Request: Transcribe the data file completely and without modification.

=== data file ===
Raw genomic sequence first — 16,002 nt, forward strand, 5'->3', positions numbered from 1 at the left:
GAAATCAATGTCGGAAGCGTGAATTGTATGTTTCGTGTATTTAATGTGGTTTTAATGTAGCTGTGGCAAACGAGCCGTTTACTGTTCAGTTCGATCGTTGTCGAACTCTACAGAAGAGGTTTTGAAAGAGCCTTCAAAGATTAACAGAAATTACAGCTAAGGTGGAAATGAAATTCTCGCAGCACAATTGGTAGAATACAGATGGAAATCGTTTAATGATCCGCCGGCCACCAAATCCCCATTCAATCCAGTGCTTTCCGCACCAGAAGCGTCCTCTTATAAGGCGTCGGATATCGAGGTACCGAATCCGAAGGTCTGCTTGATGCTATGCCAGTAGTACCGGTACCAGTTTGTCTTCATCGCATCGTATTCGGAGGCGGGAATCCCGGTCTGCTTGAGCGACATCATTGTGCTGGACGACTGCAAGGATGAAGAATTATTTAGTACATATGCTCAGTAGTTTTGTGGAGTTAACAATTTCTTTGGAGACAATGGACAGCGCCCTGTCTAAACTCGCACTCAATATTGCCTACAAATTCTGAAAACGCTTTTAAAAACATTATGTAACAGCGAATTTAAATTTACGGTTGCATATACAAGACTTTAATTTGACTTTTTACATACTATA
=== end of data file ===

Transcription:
Raw genomic sequence first — 16,002 nt, forward strand, 5'->3', positions numbered from 1 at the left:
GAAATCAATGTCGGAAGCGTGAATTGTATGTTTCGTGTATTTAATGTGGTTTTAATGTAGCTGTGGCAAACGAGCCGTTTACTGTTCAGTTCGATCGTTGTCGAACTCTACAGAAGAGGTTTTGAAAGAGCCTTCAAAGATTAACAGAAATTACAGCTAAGGTGGAAATGAAATTCTCGCAGCACAATTGGTAGAATACAGATGGAAATCGTTTAATGATCCGCCGGCCACCAAATCCCCATTCAATCCAGTGCTTTCCGCACCAGAAGCGTCCTCTTATAAGGCGTCGGATATCGAGGTACCGAATCCGAAGGTCTGCTTGATGCTATGCCAGTAGTACCGGTACCAGTTTGTCTTCATCGCATCGTATTCGGAGGCGGGAATCCCGGTCTGCTTGAGCGACATCATTGTGCTGGACGACTGCAAGGATGAAGAATTATTTAGTACATATGCTCAGTAGTTTTGTGGAGTTAACAATTTCTTTGGAGACAATGGACAGCGCCCTGTCTAAACTCGCACTCAATATTGCCTACAAATTCTGAAAACGCTTTTAAAAACATTATGTAACAGCGAATTTAAATTTACGGTTGCATATACAAGACTTTAATTTGACTTTTTACATACTATA